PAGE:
White Broth or Milky Broth (白湯 or 奶湯) uses pork bones, pork legs, chicken feet, fatty pork, green onion, ginger, and water. The fatty pork, such as pork belly, is what gives it white opaque color.
Supreme Broth or Clear Broth (上湯, 高湯, 清湯) uses chicken (not chicken bones), pork tenderloin, beef shank, Chinese ham (Virginia ham is good substitute), dried tangerine peel, black pepper or white pepper is ok, water. As you can see, it uses a lot of lean meats to help produces that clarity -- an opposite approach to the fatty pork in the White Soup. Needless to say the Supreme Broth uses more expensive ingredients. After making this broth, you can use the remainders and other scarps to repeat the procedure to make the so called Second Broth (二湯). This is analogous to what we talked about the first brewed Chinese soy sauce, second brew soy sauce… and also similar to first press olive oil…
I believe you said you want to learn to make Chinese Clear Broth. That will be same as Chinese Supreme Broth as mentioned above.
Here are the ingredients:
Half a chicken
1 pound of pork tenderloin
1 pound of beef shank
2-3 ounce of Chinese or Virginia ham
Trace of dried tangerine peel
Black pepper or white pepper powder add to taste
4 quarts of water to make broth
Step by step:
1) Wash the meats
2) Chopped chicken, pork and beef to pieces of dimension of an inch
3) Put them into boiling water to denature the blood. Once the meats lost the bloody color, remove them from the water and toss away the water.
4) Lightly wash and rinse the partially cooked meats
5) Add 4 quarts of water to a pot, put the meat in, bring it into boil
6) Reduce heat to low or low-medium
7) Add ham, tangerine peel, grounded peppercorn and cook for 2 hours
8) Cool and only extract the liquid, if necessary filter the broth with a cloth (e.g. cheesecloth).
Step 2-3 is to reduce the amount of cooked blood proteins, so to keep the broth clear.
Let me know if something is confusing -- afterall I did not do any spell check or grammar check.
A very good book about soups, written by Teresa M. Chen, A Tradition of Soup, Flavors from China's Pearl River Delta, has the most interesting backgrounds, and information about techniques for the making of Cantonese and Mandarin soups. Included are stories about the tradition and loaded with information on the culture and history. Although a bit complicated the first read through, I found it so very interesting and educational. She uses many sources for the recipes since she grew up where the style of the day was to keep your daughter out of the kitchen. The book is a history book with recipes and traditions probably rarely used in this country. But she sought out the few that know, and with their help put together something that can now be preserved. This book is a work of art if for nothing else than her documenting history, and the thought process of the people that relied on these many many soups.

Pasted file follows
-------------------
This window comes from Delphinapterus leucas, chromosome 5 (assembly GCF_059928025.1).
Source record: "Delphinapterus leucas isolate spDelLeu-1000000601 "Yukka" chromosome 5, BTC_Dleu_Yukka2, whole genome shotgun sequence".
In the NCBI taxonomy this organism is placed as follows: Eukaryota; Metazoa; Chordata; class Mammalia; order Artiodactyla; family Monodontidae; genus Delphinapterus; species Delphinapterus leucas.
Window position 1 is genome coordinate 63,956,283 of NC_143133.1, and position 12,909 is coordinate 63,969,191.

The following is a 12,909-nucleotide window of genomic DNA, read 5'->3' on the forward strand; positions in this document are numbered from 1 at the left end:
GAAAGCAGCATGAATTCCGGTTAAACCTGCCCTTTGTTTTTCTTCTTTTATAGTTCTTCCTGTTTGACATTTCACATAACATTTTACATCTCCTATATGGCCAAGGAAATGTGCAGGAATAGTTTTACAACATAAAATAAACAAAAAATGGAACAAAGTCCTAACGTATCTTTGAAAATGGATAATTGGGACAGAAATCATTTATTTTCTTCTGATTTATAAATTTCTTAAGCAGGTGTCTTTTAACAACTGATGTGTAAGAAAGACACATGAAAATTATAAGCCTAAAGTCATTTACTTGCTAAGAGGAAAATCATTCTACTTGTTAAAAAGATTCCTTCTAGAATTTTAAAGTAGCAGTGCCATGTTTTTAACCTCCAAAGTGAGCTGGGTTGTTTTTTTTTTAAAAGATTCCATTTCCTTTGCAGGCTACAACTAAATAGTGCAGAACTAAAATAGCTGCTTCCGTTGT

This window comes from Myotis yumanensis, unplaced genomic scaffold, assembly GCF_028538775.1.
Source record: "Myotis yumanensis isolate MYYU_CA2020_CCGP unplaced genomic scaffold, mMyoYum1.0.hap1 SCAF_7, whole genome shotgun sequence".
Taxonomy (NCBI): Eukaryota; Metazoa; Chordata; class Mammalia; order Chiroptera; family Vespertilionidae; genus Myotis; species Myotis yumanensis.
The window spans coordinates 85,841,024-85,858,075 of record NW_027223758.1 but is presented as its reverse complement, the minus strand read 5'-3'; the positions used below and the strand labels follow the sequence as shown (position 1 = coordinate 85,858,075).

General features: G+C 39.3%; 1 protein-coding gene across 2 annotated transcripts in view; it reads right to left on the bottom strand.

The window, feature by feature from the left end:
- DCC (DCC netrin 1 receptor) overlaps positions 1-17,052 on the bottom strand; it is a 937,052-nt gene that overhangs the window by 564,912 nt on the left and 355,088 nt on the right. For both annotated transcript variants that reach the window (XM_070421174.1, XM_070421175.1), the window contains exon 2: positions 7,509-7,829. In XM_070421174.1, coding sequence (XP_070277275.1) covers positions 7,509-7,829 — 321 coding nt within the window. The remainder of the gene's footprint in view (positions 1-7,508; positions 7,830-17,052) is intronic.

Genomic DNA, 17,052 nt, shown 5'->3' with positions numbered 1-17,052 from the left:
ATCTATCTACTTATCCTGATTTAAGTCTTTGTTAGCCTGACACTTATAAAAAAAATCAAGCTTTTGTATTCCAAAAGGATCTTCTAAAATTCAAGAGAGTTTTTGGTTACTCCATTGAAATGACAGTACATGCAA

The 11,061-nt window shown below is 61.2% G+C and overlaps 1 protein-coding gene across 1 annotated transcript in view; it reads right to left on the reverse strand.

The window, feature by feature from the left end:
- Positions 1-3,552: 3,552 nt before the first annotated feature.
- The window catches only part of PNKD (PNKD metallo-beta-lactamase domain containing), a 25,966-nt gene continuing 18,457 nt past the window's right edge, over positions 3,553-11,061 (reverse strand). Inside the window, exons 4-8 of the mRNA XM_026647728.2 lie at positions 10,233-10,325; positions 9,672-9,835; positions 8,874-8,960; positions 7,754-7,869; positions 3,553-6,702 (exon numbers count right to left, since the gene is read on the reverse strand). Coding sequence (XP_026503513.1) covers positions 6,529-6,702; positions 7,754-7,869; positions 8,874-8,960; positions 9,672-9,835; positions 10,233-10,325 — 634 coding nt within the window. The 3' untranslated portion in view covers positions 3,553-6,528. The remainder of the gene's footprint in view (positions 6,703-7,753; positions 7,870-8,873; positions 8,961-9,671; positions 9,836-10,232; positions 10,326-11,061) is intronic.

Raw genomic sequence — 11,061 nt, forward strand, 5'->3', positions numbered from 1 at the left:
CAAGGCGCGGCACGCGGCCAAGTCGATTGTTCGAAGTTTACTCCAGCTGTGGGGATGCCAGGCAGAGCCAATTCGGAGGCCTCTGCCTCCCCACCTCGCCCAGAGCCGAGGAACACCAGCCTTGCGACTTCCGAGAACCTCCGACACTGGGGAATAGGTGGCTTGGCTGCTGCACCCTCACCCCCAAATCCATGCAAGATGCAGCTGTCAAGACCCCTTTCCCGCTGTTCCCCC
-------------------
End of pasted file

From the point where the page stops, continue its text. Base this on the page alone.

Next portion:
Absolutely priceless information! Thank you so much, once again, for the detailed answer! I feel like I've learned more about Chinese cooking from you in the last few days than in months experimenting on my own!
I am wondering what would be the uses of each broth you describe. I'm planning to make "crossing the bridge noodle soup" (a meat broth base with chicken and pork bits, veggies, quail eggs and rice noodles). It seems like the supreme broth would be the best for my purpose? What would be hair and white broth be used for then? Also, can we use the first and second clear broths for the same purposes? (In which case, the only difference between the two would be the quality of the finished product.)
Also, I am wondering if the meat used in supreme broth is still OK for consumption after making the broth. And if so, do you have any Chinese-style ideas for consuming the meat?
After I refrigerate western stock overnight, a layer of fat is accumulated on the surface, which I remove and discard.
I am wondering if the same will happen with supreme broth (I assume so). And if so, should I discard it, leave it there or remove and save for other Chinese uses?
When making these broth, you can either skimmed away the fat at the end of the cooking or you can skimmed it after refrigeration. Yes, I discard the fat especially for the Supreme/Clear Broth, but you don't have to skim away every single drop of fat. Leaving some fat can be tasty.